2
$\begingroup$

I'm trying to get my server to establish trust with a client. Neither is on the Internet, so there are no certificate authorities. The typical way to establish trust in my domain is for a client to "request a seed", the server provides a seed, and the client "provides a key", and the server "verifies the key". (In case you are curious: ISO 14229-1, Unified Diagnostic Services) There is no required way to generate either the seed or the key, or to verify it.

Assuming I can properly generate an RSA asymmetric key pair and distribute it, the server holds the public key (n, e) and the client holds the private key K. Assume good cryptographic hashes, strong random number generators, appropriate retry timeouts to prevent replay attacks, etc.

Is the private key vulnerable in the following scheme?

  1. Server provides the seed: A random number M.
  2. Client signs said seed (S = RSASSA-PKCS1-V1_5-SIGN(K,M)) and sends the signature to the server.
  3. The server verifies that signature (RSASSA-PKCS1-V1_5-VERIFY ((n, e), M, S)).
  4. If the signature could be verified with the public key, then the client can be trusted.

I'm worried about a known-plaintext attack: I see the private key getting mixed into the signature, unlike with encryption where only the public key is mixed into the output.

$\endgroup$
1
$\begingroup$

If you can recover the private key from a message and a signature (and the public key), then that signature method is broken, and broken quite bad.

We believe that RSA, with a decent signature padding method, is secure, and hence the specific failure mode you mentioned cannot happen.

There are two obvious ways to try to recover the private key for RSA; we believe that both are infeasible.

In the first one, we have the padded value of M (note: RSASSA-PKCS1_V1_5 has deterministic padding, so we always know that Pad(M) looks like, and we have the signature S; we could try to find the value $d$ where $Pad(M)^d = S \pmod{N}$, d would be the private key. However, this is a discrete log problem; we believe that is difficult

In the second one, we could try to factor the public modulus $N$; if we could, then we could compute $d = e^{-1} \pmod{lcm(p-1,q-1)}$, and that would be the private key. However, we believe that factoring a number the size of N is difficult.

One thing that might be an issue is a man-in-the-middle; if there is something between the client and the server; the server sends M to the man-in-the-middle, who forwards it to the client; the client returns the signature to the man-in-the-middle, who forwards it to the server. The server thinks it has authenticated the client, but if the man-in-the-middle can then send its own requests to server, it hasn't really.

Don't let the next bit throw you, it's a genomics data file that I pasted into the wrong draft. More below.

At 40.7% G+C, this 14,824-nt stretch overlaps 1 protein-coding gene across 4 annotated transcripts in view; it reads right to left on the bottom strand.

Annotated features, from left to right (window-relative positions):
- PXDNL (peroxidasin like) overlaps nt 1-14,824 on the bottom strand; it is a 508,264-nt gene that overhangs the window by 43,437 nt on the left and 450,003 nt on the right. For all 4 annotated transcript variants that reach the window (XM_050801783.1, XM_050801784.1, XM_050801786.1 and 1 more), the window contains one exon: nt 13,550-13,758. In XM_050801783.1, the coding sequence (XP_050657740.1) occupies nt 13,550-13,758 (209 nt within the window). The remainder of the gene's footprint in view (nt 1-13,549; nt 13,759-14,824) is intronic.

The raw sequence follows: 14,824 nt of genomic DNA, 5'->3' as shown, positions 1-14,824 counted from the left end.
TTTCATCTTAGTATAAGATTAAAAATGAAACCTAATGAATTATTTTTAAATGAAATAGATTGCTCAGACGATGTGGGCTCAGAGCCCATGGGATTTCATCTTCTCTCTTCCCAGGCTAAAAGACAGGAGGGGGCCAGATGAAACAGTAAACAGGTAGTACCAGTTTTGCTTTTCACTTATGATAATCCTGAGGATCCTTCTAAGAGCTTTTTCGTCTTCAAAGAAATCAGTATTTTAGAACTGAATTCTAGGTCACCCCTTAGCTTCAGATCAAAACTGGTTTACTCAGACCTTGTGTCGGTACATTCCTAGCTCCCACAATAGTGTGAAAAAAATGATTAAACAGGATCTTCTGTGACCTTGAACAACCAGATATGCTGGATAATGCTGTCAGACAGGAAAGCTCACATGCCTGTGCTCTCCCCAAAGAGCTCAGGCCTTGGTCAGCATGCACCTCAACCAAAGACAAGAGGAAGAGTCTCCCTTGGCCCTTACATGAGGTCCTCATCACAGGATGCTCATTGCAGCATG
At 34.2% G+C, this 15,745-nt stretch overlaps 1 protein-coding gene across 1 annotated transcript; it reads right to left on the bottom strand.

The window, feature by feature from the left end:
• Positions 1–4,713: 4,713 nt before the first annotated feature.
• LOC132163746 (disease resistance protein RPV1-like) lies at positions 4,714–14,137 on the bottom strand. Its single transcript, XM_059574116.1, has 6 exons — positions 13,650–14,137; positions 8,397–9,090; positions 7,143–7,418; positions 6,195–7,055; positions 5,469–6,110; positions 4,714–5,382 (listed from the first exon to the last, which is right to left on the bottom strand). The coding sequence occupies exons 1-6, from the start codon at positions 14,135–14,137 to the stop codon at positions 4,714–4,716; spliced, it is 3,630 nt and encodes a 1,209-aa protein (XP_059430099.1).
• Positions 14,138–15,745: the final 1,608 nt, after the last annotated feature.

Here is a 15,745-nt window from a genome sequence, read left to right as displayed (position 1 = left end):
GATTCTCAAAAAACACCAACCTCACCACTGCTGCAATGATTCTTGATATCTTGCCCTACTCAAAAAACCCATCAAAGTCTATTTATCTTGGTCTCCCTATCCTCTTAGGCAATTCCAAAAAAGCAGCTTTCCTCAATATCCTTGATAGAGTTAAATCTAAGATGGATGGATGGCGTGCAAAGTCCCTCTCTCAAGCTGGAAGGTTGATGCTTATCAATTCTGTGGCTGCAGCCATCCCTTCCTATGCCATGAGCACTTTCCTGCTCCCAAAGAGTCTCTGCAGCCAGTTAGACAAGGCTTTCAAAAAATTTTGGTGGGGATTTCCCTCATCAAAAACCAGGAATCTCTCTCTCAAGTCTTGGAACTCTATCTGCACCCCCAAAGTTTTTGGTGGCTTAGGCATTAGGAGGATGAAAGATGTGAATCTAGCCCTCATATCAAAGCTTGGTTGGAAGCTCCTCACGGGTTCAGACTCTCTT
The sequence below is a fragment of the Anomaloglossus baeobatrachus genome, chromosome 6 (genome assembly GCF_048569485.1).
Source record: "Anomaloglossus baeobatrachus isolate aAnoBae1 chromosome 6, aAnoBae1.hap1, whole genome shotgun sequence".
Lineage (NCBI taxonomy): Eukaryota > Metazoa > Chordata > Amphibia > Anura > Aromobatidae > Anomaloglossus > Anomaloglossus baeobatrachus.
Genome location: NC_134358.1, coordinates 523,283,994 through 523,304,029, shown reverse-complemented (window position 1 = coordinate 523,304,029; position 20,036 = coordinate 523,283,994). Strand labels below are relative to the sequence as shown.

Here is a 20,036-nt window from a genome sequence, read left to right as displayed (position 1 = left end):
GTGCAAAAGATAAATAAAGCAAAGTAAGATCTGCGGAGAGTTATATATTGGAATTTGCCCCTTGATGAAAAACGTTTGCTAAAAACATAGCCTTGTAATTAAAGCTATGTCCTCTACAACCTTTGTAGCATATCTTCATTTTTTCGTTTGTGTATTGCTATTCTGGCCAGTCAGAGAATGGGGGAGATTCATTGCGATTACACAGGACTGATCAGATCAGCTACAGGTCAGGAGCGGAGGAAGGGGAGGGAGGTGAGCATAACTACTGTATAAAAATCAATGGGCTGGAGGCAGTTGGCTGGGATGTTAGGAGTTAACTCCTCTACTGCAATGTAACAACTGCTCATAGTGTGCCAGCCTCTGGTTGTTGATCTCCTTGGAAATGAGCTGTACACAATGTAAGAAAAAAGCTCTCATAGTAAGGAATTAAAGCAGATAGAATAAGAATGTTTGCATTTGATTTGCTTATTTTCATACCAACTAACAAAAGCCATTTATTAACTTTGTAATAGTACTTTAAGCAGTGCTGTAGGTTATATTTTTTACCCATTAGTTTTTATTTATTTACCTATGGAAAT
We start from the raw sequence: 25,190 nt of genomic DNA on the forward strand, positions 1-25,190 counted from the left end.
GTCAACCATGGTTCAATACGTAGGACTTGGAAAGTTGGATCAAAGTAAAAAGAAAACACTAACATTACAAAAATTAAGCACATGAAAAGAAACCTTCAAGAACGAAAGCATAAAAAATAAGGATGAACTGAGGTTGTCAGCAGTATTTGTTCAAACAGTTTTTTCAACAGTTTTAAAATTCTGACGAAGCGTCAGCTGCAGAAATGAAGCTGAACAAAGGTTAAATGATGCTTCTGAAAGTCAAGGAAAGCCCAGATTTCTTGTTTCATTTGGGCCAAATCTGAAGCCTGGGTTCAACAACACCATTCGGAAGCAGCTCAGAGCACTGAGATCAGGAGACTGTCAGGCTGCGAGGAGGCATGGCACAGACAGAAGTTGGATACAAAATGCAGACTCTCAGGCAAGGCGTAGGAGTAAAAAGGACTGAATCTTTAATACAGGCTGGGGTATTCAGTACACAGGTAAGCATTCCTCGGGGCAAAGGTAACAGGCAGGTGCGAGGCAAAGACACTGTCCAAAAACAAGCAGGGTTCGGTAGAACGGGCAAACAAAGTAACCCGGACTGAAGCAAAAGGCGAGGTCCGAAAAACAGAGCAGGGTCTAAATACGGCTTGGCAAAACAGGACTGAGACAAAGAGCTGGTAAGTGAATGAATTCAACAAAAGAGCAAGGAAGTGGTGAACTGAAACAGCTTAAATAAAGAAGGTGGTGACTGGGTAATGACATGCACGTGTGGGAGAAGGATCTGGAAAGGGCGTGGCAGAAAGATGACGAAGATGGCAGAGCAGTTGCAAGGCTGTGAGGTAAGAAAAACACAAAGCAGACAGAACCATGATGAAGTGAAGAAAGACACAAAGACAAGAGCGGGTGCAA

It might be that the larger protocol has protections against this sort of thing; however that's what I would be worried about.

$\endgroup$
  • $\begingroup$ Hmm, I'll look at that padding scheme. I guess I should choose a size of M such that it will require padding. $\endgroup$ – Mutant Platypus Jun 17 '15 at 22:50
  • $\begingroup$ This vulnerability would appear to have always been in this seed-key trust scheme. All I'm doing is trying to establish a simple but secure way authenticate a client that doesn't involve a too-clever-by-half seed-scrambling to generate a key. Out of curiosity, how does one defeat a MITM attack without trusted third parties? It would seem that all the secrets have to be stored on either the client or the server, but since they're all in the same place using one trust anchor or a million doesn't make any difference if they can all be breached during the same event. $\endgroup$ – Mutant Platypus Jun 17 '15 at 23:11
  • $\begingroup$ If you use RSASSA-PKCS1_V1_5 signatures, you have to have padding; it's built into the protocol. As for how to protect against MITM, one obvious way would be to use the fact that the attacker cannot modify M; for example, do an (EC)DH exchange, and make M one of the public values; with that, the attacker can learn the value of M, but cannot learn the shared secret (and the key we use to encrypt/authenticate the rest of the exchange will be derived from the shared secret) $\endgroup$ – poncho Jun 17 '15 at 23:31
  • $\begingroup$ @MutantPlatypus : $\;\;\;$ One typically sets things up so that the client can verify that the given public key really was what the server choose. $\:$ That applies even if there are no trusted third parties, although you would presumably want to switch "client" with "server" in my previous sentence. $\;\;\;\;$ $\endgroup$ – user991 Jun 17 '15 at 23:35

Your Answer

By clicking “Post Your Answer”, you agree to our terms of service, privacy policy and cookie policy

Not the answer you're looking for? Browse other questions tagged or ask your own question.